Once again, Facebook is hit with new clever scams that persuade users to click on a video link leading them to online surveys that can potentially steal personal information.
We first noticed one instance of this new scam from one of our technician's Facebook page and then later discovered Graham Cluley from Sophos had already posted a warning on his blog how this new attack has become viral.
Similar Facebook attacks, such as the 'Never gonna drink Coca Cola again' clickjacking scam, have been circulating for months now. The latest scams work in the same fashion by luring Facebook users with an interesting link that reads "I am shocked!!! I'm NEVER texting AGAIN since I found this out. Video here: hxxt://bit.ly/c4SDyh – Worldwide scandal!" as shown in Figure 1 below. Do not visit the link the message provides.
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Figure 1. Enigma Software tech's Facebook updates page showing "I am shocked!!!" video link scam.
As persuasive as the status update above may seem, it actually leads computer users through a rogue Facebook application called "Insanely Shocking Video" that asks for permission to access your Facebook profile if you wish to view the video offered. After that, what appears to be a video shows on the screen. If clicked on, the video does not actually play. Instead, a popup alert displays a message stating that the content is protected and that you must complete one of the surveys listed below. Naturally, a computer user will want to access the video by clicking on one of the survey links which then redirects the web browser to a survey page that asks for personal information. It has not been confirmed yet if the information taken in the survey web pages are actually phishing sites but we do not suggest that you attempt to find out.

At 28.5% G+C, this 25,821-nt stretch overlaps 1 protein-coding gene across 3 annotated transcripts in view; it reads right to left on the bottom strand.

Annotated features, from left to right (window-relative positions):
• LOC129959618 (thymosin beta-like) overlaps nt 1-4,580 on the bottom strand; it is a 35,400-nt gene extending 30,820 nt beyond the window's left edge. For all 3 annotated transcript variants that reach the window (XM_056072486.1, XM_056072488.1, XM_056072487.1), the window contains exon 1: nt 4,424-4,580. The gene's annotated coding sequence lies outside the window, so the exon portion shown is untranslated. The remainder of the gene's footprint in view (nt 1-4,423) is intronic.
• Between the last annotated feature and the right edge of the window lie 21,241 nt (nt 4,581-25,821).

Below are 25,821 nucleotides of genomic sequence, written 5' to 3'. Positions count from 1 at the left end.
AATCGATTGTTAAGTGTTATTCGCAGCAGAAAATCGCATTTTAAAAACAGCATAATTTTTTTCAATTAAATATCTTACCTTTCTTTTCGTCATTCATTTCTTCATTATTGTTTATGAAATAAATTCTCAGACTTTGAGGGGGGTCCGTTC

These Facebook scams are becoming very popular and are able to spread to several Facebook users in a viral fashion. This is mainly because the rogue Facebook app is designed to populate each person's Facebook profile with the same "I am shocked" bogus video link, once they have allowed the app to access their profile. So, basically, it is a never-ending propagation of these Facebook scam links spreading from Facebook friend to Facebook friend.
The video below is a demonstration of this Facebook scam conducted by Graham Cluley at Sophos.
Have you seen the "I am shocked!!!" Facebook status update on any of your friends' profiles yet?
To avoid these scams it is recommended that you never click on suspicious links if you are the least bit unsure of where the link will take you. Also, never give out your personal information unless you are 100% certain that the web page is legitimate.